Wednesday, June 01, 2016

The Rocky Horror Prophecy

I’ve seen many horror films in my time. I find they give me opportunity to reflect on both the good and evil aspects of our being, as well as the good and evil that is contained in the mind of those who pen such screenplays.

However, one film seems to be standing out for me as a true horror film, and that is the Rocky Horror Picture Show. For many people, it would seem just a “campy romp”, a “bit of outrageous fun”. Others would say that it is not particularly horrific, but that it acts as an expression of the changing times.

I would say that it is a true horror film given that it shows the reality and destiny of a humanity unchecked by morality and respect for others and oneself.

Essentially, the film depicts two socially conservative fiancés who fall under the spell of a sexually-promiscuous transvestite whose concern is to convince everyone to give themselves over to “absolute pleasure” while building a human being for his own gratification. Even the voice of reason is overcome despite a fight not to live life “for the thrills”. In this vision, the “insects called the human race” find themselves “lost in time, lost in space and meaning” before the light is finally switched off leaving only darkness.

In my prayer life at the moment, I have been finding myself confronted with the whole issue of means and ends. I might not find myself in complete agreement with the philosophy of Immanuel Kant, but I do agree with his statement that no human being is a means to an end, that we are all ends in ourselves. God is the reason for our existence, giving us life, time, space and meaning. If all we are is to reproduce, then what actually is the point? If we are to follow Frank N. Furter’s idea of giving ourselves up to absolute pleasure, then what happens if we find we have given ourselves up to nothing?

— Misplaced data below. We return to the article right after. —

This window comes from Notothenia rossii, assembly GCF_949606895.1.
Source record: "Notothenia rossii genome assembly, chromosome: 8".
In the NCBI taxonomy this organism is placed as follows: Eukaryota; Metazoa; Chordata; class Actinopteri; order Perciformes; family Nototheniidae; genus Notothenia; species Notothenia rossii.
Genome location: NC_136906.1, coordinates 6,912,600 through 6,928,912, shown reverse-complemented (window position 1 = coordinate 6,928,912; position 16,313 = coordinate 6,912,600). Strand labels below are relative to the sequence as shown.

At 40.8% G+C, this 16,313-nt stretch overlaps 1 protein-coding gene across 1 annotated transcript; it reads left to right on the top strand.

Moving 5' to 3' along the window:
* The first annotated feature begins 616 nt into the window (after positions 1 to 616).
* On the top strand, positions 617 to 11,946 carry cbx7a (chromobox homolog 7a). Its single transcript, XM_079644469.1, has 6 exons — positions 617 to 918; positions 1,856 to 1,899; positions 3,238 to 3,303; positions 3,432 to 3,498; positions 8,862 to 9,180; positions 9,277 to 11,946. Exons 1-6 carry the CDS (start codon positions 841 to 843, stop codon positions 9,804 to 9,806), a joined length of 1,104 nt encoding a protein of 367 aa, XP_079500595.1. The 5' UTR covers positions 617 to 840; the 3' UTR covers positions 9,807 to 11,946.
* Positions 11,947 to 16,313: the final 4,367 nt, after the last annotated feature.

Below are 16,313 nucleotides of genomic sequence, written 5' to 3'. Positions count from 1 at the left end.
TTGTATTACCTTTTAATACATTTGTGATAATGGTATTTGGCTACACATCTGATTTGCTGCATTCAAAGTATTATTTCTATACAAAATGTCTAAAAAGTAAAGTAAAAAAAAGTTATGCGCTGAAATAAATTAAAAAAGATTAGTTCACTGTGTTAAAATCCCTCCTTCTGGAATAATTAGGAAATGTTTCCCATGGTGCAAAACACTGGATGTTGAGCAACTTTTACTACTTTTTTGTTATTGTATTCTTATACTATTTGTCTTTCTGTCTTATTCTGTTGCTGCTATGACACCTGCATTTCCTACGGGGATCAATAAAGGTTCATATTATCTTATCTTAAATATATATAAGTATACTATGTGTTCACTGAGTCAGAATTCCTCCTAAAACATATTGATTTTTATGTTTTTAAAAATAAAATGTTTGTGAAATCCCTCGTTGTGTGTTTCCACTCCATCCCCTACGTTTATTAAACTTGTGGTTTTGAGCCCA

What is “absolute pleasure” anyway?

Clearly, this is a pleasure that everyone must agree is a pleasure. It has to be a pleasure in every frame of reference. For Frank N. Furter, giving oneself over to “sins of the flesh” is the ideal. Yet, if one recognises sins of the flesh to be sins for someone else, then the pleasure cannot be absolute for sin is a transgression of a moral law and to recognise a sin is to recognise the existence of a moral law. Furter’s absolute pleasure is based solely on the idea that his will is absolute in the first place. He is a solipsist who even believes at his comeuppance that he will go home to a better place.

Furter’s idea is for everyone to shrug off the repressive morals which prevent us from having true pleasure, which hold us back from having thrills and ecstasies which moral authorities disapprove of. Here lies the unanswered question:  why should the greatest thrills and ecstasies be repressed in the first place? What reason might the Church have for preventing people’s happiness? Cynics would say that it seeks to gain control over people. Yet this does not answer the question, why? There may indeed have been power-hungry ecclesiarchs over the years, but what power did St Francis of Assisi seek? What of St Therese of Lisieux?